Among those persons elected to the Hall are several of America’s Founding Fathers, as well as social activists such as Jane Addams, the founder of Hull House who became the first American woman to receive the Nobel Peace Prize; Susan B. Anthony, an abolitionist and activist whose work ultimately gave women the right to vote; and Justice Louis Dembitz Brandeis, the first Jew to sit on the U.S. Supreme Court.
Shifting Demographics, and Who Gets to Choose Great Americans?
Facing severe financial difficulties, NYU sold the campus in 1973, enabling BCC to inherit this architectural masterpiece. BCC and NYU split the cost of running the Hall from 1973 to 1976, when the last election was held. Thereafter, BCC became solely responsible for the Hall of Fame, which was listed in the National Register of Historic places in 1979.
As historian and BCC faculty member Prithi Kanakamedala, Ph.D. notes, at the time of its move to NYU’s former campus, BCC boasted the highest number of African American and Hispanic students in the CUNY system—about 40 percent. In Nursing, one of BCC’s most successful academic programs, 50 percent were students of color. This demographic shift alarmed many, including legendary urban planner Robert Moses, who warned the Hall’s Electors that the transition from NYU’s ownership to BCC’s meant that “factors other than the merit of individuals as judged by the electors” would determine who was named to the Hall. Moses’ fears were echoed by alarmed Electors, who proposed moving the busts to the Smithsonian Institution or the Metropolitan Museum of Art. In the end, CUNY prevailed and the busts remained, but BCC never selected its own Great American.
NYU’s disinvestment was part of a broader movement of resources away from the Bronx in the 1970s that resulted in a period of arson, white flight, abandoned buildings, and urban blight. And yet this era also heralded a new chapter of achievement, activism, art, poetry, and protest from the low-income people and people of color who settled and stayed. Their accomplishments, while not commemorated in the Hall of Fame, intersect and enhance the American story at several significant points and contribute to the rich and nearly forgotten history of the University Heights campus.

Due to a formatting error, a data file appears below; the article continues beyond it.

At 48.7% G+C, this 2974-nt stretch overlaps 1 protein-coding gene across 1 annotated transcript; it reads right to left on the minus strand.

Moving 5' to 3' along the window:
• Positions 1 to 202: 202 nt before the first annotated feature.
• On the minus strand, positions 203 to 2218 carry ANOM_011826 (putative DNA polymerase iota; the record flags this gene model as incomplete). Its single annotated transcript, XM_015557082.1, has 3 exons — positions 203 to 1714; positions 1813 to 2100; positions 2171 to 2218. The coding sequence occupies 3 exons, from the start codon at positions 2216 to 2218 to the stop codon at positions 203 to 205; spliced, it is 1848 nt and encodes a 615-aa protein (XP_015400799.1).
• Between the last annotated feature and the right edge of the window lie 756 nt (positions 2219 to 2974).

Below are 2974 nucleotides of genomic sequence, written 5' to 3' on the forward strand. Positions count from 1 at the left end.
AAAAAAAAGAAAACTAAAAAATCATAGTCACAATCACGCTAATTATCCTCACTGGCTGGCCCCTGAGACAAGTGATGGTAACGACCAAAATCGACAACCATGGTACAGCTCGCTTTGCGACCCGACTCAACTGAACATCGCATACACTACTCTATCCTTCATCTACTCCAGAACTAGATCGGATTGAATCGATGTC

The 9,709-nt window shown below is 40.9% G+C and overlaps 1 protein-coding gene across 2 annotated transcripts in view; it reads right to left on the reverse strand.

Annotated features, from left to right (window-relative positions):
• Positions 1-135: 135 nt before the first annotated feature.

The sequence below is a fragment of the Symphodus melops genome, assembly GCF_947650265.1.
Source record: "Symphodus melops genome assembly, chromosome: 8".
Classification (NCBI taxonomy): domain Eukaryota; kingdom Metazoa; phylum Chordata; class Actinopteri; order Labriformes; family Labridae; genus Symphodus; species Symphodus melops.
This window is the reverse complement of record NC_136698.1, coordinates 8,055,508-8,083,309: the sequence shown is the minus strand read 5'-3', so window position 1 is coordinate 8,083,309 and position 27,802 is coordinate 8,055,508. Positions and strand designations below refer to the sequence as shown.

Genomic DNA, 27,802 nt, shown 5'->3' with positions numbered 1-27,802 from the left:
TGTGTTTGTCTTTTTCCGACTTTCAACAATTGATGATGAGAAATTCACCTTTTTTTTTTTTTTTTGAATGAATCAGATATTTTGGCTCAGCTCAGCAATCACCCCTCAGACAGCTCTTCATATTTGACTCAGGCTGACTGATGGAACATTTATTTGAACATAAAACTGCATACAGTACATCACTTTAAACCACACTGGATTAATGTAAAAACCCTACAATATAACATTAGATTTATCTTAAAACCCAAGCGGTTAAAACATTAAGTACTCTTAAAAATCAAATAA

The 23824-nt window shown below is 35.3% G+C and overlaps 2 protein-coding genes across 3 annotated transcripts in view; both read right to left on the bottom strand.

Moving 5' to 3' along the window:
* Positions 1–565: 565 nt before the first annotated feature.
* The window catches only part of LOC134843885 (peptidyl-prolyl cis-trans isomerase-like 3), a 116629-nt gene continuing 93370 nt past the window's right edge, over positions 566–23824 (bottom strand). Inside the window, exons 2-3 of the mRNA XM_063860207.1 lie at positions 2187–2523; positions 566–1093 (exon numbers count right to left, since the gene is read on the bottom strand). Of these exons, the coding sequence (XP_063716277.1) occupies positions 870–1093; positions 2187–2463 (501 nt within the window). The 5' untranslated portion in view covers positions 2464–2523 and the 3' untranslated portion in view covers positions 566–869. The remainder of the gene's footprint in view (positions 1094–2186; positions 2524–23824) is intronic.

More Great Americans
When BCC selected Dr. James A. Colston as its second president in 1966, both made history: He was the first African American to be named a college president in New York State. Dr. Colston oversaw BCC’s move onto the University Heights campus and an explosion of enrollment, which doubled to nearly 14,000 students. Students were engaged and politically active, once shutting down the school to demand greater diversity in hiring. Those efforts led to the first courses on African American and Latino history at BCC.
The twenty-year-old Joan Bird, a former BCC nursing student, was among the infamous Panther 21, arrested in 1969 and charged with participating in a Black Panther conspiracy to bomb commercial and municipal sites. In 1971, after the longest political trial in New York City history, all 21 defendants were fully acquitted. The jury found that the police used excessive means to disrupt Panther community programs and unethical interrogation tactics to get members to “confess” to crimes. Among Ms. Bird’s co-defendants was Afeni Shakur, who was pregnant with son Tupac Shakur at the time of the trial.
Although democratic, the Hall of Fame has long been criticized for not being representative. Only eleven women have been elected to the Hall (just ten were installed), and only two African Americans were elected, both of whom had ties to the Tuskegee Institute: founder and educator Booker T. Washington and inventor George Washington Carver.